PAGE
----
SPRING COURSE: An Introduction to Art History
Monday – Thursday
26 – 29 March 2018
This course is now FULL
Dr Anne Puetz and Clare Richardson
This intensive course has been devised for people who would like to develop their interest in works of art and the discipline of art history. It is co-taught by an art historian and a conservator to give participants insight into art from different and complementary perspectives. The course is open to everyone, including students from the age of 16.
A Critical Survey of Periods and ‘Isms’
We shall take a close and critical look at the development of the various ‘periods’, ‘movements’ and ‘isms’ by which the history of Western art is conventionally structured, and at the alleged characteristics of the art they produced.
Looking at Art
Students will be introduced to some of the important conventions that governed the production of art in different historical periods and will examine how works of art are made. We shall look at objects from The Courtauld collections in a range of media, to show how the techniques and artistic strategies used to create them affect not only their appearance but also their meanings.
We shall look at the discipline of art history: how writers on art have analysed artists’ work, and the changing criteria they have used to assess their creations. We shall examine the different methodologies that have informed the writing about art to the present day through a study of selected key texts and through a close look at a major work from The Courtauld Gallery’s collection.
During the final day students will be introduced to the workings of public art galleries: not only how they collect and conserve works of art but also how they display and interpret them.
The course includes illustrated lectures and more informal sessions in front of works of art in The Courtauld Gallery and its Print Room and in The Courtauld Institute of Art’s conservation studios (please note that the Print Room and the conservation studios are not wheelchair accessible). It aims to initiate students in the practice of close looking and in the habit of critical reading and thinking about art. We hope to stimulate debate and invite participants to ask questions and discuss ideas with the two course leaders and fellow students. The group will be limited to a maximum of 32 participants; it will be subdivided into two groups with a maximum of 16 students for in situ sessions in the Gallery, Print Room and conservation studios.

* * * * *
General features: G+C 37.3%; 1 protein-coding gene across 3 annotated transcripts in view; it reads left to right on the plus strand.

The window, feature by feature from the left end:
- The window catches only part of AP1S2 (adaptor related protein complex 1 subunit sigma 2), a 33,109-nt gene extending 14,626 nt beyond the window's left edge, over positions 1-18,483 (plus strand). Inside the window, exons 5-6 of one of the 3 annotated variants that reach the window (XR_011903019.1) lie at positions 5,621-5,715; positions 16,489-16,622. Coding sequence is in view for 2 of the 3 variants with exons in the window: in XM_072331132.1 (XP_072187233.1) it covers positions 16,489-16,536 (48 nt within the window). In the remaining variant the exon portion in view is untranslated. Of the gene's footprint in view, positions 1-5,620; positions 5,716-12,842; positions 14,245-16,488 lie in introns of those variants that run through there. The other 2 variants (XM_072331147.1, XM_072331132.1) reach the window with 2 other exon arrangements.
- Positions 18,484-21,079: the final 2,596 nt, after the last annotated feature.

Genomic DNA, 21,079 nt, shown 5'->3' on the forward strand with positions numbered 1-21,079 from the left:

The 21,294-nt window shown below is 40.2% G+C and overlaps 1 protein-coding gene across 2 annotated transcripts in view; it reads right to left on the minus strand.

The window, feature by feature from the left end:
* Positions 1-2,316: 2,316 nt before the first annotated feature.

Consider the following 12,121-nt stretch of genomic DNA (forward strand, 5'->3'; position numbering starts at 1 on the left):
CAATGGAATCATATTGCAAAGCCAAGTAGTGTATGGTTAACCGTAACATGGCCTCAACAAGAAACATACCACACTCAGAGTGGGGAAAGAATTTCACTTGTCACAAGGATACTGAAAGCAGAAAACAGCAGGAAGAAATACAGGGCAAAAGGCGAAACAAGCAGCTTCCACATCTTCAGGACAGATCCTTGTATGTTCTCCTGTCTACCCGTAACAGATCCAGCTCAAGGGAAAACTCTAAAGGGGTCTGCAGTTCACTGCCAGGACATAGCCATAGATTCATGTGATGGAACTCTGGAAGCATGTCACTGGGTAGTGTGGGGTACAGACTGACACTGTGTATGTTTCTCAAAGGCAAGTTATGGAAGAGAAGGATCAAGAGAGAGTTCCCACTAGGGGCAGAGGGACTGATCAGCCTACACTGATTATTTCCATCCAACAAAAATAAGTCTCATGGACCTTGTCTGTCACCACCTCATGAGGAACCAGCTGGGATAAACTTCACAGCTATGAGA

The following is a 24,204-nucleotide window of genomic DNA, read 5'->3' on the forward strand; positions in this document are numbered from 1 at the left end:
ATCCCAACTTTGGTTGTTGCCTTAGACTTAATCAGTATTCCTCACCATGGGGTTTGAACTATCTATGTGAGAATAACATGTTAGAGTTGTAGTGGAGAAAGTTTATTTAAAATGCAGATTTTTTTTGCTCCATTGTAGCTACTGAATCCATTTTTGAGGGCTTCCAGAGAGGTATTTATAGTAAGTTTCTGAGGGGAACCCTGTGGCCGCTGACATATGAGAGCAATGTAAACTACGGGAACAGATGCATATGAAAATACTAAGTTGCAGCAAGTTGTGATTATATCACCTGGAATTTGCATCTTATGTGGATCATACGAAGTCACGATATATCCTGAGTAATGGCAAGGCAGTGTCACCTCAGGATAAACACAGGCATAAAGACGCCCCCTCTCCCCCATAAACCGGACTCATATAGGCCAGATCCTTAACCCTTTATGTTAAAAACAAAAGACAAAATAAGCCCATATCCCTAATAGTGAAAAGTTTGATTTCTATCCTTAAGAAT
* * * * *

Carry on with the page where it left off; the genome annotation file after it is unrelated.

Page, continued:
Dr Anne Puetz is responsible for The Courtauld’s extensive programme of art history short courses. She is a scholar of early modern visual culture, with a particular interest in 18th and 19th-century British art, and in the concept of ‘modernity’ in Britain and France. She co-edited a special issue of RIHA Journal, ‘When Art History Meets Design History’ (March 2014) and was Research Curator of The Courtauld Gallery’s groundbreaking Art on the Line: The Royal Academy Exhibitions at Somerset House 1780-1836 (2001). Anne has written on various aspects of British art and her current research interests focus on eighteenth- and early nineteenth-century ideas about colour and on theories and techniques of reproduction.
Clare Richardson is a paintings conservator whose research interests include painting techniques and pigment deterioration. She currently teaches in the Department of Conservation and Technology at The Courtauld. Prior to this Clare was Head of Painting, Paper and Frames Conservation at Royal Museums Greenwich, and before that she was employed at the Victoria and Albert Museum preparing paintings for the European Galleries and working on Constable’s oil sketches, notably the six-foot Sketch of the Leaping Horse. She contributed to the exhibition catalogue of John Constable: Oil Sketches from the V&A and is working on the publication of her research on the painting techniques of Rubens 1609-12.